The Pandemic’s Impact on the Touchscreen Industry: What Software Developers Need to Know

Contrary to early predictions, demand is high, and opportunities are promising for creative developers.

kiosk market

Early in the pandemic, the touchscreen industry was skeptical that people would continue to use kiosks, self-checkouts, and interactive screens. Guidance from health safety officials warned that coronavirus could live on surfaces, and if people touched them and then touched their eyes or nose, they could become infected. However, consumers continued to use –and in some cases, increased their use – of touch solutions, and merchants began demanding them at an above-average rate.

Gene Halsey, VP of Product and Business Development for MicroTouch, shares his insights on why the touchscreen industry not only survived the pandemic but experienced increased demand since early 2020.

What impact did the pandemic have on the touchscreen industry?

Halsey: Putting hands on anything that could be contaminated spooked people for a few months, so the touchscreen industry poured money into new products, like antimicrobial screens or systems that responded when people’s fingers were near but didn’t touch a screen. Other solutions providers displayed QR codes that people could scan and interact with on their smartphones instead of the screen. Merchants also looked for solutions. Some businesses assigned an employee to disinfect kiosks between uses but realized the costs were prohibitive.

However, eventually, people found a simple solution: hand sanitizer. Just like after using a gas pump, visiting a post office or purchasing train tickets, they just cleaned their hands after using a kiosk. And when merchants realized consumers continued to use touchscreens, they moved forward with their plans to deploy them.

Have businesses found that touchscreen solutions have value in replacing human interaction?

Halsey: Although people became comfortable using touchscreens, we are still dealing with an airborne virus. Touchscreen solutions help restaurants, retailers and other merchants transition away from face-to-face interactions to simple digital transactions, for example, to order in a fast-food restaurant, browse inventory in a cannabis dispensary, or checkout in a grocery store, in socially distanced ways.

Moreover, we’re woefully short on workers, and we’re seeing an escalation of wages that we haven’t seen in a generation. Touchscreen solutions can effectively manage processes that don’t need a human element. Touchscreens allow businesses to deploy employees elsewhere, optimizing the use of labor while helping to mitigate the spread of COVID-19.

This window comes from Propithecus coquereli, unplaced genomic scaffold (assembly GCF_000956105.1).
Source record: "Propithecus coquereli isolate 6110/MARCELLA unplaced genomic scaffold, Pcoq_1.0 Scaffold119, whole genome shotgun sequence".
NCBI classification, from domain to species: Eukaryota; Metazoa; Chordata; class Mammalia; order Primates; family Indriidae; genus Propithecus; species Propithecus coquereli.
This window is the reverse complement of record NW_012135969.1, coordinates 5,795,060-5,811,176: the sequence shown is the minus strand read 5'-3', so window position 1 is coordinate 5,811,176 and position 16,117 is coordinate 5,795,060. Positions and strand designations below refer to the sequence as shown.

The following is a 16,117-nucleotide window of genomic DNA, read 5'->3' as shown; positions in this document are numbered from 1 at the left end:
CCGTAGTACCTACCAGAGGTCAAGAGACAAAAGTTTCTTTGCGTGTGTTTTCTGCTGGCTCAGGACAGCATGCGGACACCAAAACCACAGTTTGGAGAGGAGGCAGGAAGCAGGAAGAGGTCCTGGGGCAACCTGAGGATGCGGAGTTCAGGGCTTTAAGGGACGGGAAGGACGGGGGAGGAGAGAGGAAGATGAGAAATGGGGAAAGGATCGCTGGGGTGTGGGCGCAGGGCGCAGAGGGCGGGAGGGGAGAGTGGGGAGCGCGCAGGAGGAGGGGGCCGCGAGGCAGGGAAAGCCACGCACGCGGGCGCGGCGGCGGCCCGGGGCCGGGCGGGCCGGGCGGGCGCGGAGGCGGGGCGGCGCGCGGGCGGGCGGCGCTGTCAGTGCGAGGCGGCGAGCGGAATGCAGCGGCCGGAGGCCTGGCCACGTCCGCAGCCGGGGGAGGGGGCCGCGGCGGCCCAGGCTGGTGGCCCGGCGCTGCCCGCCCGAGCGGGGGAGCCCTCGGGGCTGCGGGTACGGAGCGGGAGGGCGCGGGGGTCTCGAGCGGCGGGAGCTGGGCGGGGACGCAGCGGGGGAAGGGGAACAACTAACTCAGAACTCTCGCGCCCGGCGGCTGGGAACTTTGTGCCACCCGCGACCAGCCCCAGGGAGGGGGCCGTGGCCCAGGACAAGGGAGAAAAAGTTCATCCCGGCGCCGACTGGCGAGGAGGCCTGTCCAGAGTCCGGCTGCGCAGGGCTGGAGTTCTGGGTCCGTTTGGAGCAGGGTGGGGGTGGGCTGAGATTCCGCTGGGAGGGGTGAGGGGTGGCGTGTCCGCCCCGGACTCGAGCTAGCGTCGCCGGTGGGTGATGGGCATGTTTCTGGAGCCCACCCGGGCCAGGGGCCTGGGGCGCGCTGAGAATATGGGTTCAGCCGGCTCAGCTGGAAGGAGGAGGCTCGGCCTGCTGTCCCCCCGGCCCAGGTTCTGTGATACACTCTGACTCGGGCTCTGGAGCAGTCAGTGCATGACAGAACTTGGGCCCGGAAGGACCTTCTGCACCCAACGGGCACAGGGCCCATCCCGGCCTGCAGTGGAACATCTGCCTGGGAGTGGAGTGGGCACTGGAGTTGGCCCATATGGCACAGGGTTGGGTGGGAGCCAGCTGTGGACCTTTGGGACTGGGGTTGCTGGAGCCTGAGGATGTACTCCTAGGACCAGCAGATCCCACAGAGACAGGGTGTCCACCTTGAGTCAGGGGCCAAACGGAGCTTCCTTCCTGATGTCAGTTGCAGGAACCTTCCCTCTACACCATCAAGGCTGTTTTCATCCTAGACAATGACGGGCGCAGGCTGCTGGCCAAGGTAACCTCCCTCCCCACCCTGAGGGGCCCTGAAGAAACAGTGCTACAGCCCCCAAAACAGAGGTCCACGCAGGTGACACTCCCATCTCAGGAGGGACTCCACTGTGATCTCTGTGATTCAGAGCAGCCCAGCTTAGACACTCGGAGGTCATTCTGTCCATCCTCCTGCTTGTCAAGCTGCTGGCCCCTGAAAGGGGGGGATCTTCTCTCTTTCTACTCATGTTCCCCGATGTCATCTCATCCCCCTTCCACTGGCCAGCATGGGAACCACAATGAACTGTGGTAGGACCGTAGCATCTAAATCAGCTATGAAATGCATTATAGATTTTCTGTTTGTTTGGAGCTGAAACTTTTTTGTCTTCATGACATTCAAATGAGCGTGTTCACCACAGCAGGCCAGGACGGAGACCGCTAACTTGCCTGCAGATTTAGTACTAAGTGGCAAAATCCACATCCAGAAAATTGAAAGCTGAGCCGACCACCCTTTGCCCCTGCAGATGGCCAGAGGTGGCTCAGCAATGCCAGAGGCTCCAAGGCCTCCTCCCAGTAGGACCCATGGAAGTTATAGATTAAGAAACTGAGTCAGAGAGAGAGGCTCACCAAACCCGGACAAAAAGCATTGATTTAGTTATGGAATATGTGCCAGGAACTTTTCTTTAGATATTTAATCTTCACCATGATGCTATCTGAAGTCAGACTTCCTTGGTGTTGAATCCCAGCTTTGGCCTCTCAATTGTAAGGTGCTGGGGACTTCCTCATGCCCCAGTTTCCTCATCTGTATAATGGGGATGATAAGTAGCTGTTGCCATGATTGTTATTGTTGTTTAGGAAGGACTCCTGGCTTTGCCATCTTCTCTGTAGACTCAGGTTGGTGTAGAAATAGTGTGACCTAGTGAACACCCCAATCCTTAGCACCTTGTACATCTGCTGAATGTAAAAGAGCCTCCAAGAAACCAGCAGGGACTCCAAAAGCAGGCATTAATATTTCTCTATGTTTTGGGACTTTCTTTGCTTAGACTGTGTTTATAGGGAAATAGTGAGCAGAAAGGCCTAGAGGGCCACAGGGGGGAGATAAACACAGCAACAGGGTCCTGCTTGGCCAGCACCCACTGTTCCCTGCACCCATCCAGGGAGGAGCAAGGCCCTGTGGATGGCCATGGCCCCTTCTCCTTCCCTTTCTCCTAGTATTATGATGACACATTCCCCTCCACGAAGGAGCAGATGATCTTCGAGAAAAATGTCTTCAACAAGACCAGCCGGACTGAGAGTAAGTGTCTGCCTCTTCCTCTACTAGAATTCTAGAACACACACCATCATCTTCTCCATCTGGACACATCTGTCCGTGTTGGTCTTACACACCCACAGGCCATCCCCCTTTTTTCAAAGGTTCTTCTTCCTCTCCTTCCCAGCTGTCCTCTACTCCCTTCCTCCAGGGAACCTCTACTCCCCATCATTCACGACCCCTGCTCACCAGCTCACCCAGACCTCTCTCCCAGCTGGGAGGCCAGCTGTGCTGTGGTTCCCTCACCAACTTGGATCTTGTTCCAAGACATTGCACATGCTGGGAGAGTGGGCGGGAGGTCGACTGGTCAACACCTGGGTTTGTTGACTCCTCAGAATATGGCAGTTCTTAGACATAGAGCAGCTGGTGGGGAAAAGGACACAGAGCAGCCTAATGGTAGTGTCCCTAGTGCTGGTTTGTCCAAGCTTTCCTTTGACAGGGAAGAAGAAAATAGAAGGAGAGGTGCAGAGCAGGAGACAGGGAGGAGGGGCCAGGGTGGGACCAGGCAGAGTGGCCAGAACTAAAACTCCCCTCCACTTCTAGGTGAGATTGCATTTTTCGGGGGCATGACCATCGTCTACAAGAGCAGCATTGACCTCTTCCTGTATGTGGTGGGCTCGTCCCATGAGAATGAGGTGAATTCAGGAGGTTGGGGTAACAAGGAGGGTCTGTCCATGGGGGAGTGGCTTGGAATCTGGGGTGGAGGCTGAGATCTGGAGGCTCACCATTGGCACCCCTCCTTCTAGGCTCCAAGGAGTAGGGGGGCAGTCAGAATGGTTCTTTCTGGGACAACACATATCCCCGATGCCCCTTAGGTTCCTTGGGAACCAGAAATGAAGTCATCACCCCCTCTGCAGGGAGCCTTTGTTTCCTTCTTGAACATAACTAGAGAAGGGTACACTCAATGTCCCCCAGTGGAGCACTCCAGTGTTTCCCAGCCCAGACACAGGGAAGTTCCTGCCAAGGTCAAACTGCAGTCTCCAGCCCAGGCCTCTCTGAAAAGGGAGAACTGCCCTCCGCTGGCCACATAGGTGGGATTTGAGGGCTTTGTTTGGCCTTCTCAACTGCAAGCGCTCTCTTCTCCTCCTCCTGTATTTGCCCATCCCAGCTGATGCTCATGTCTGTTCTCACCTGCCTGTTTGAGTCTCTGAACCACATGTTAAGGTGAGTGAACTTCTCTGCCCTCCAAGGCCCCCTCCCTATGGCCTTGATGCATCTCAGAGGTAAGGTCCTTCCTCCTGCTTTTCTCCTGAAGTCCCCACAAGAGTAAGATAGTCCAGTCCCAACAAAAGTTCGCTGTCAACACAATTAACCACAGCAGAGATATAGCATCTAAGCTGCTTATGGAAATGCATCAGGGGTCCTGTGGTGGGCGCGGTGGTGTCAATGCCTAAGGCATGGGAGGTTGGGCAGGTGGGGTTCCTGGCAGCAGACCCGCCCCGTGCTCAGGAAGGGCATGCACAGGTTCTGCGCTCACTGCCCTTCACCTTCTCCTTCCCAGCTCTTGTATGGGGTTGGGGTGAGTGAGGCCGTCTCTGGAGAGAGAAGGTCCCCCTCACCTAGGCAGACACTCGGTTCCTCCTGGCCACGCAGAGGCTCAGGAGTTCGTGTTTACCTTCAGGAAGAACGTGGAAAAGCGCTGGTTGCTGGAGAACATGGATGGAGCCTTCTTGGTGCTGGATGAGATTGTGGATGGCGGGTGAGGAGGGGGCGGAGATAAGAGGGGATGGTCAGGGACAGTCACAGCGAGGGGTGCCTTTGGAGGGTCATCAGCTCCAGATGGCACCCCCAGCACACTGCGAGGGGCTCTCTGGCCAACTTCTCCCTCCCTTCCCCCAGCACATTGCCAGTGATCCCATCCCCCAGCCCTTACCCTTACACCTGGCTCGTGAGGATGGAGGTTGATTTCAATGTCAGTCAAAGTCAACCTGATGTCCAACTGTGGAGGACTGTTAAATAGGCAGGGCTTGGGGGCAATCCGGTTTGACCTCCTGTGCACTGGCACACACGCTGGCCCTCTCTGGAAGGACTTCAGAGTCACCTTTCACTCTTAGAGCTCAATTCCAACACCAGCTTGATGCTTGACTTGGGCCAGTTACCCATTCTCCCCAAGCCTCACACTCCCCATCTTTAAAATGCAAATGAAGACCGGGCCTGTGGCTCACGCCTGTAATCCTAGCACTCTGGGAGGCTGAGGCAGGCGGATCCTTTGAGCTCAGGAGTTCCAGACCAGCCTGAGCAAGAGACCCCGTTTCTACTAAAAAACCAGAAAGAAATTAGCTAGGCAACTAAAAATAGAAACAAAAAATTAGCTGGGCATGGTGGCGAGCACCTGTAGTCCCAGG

Have supply chain disruptions impacted the touchscreen industry?

Halsey: Yes, a few trends converged. There was constrained availability due to the pandemic. Then, after an initial pause in capital expending, there was an explosion of demand. Businesses realized they had an opportunity to make upgrades without disrupting normal operations – and everyone rushed back into the market. At the same time, the demand for consumer touchscreen devices also grew as people looked for things to do at home and had pandemic dollars in their pockets. Inventory was gone in a blip due to unleashed demand.

However, touchscreens are available. Look for vendors who have their own manufacturing capabilities and have a relatively steady supply chain. Vendors who use contract manufacturers, however, are struggling to fill orders – and in some cases have 6-month lead times or more. It will take quite a while for those vendors to resolve their issues.

What is the outlook for touchscreen solutions in the next few years?

Halsey: Moving toward self-service is a strong trend, and we’ll see it proliferate in new places – anywhere software developers can apply their imaginations. The key for ISVs is to see how they can automate simple transactions, and touchscreen solutions will find their way into new spaces.

Additionally, some solutions providers are leveraging consumers’ mobile devices for some processes, but the best experiences will still link back to a physical store or self-service. Developers seem to deal with one part of omnichannel experiences at a time. Mobile and kiosk experiences that are linked and provide experiences that are as consistent as possible will deliver the best experiences – and best outcomes for the ISV businesses that offer them.

We’re living in uncharted times when so many macro forces are impacting businesses in various ways. Touchscreen solutions can help companies meet a range of challenges and also deliver the convenience consumers want.

Bernadette Wilson

Bernadette Wilson, a DevPro Journal contributor, has 19 years of experience as a journalist, writer, editor, and B2B marketer.


Bernadette Wilson, a DevPro Journal contributor, has 19 years of experience as a journalist, writer, editor, and B2B marketer.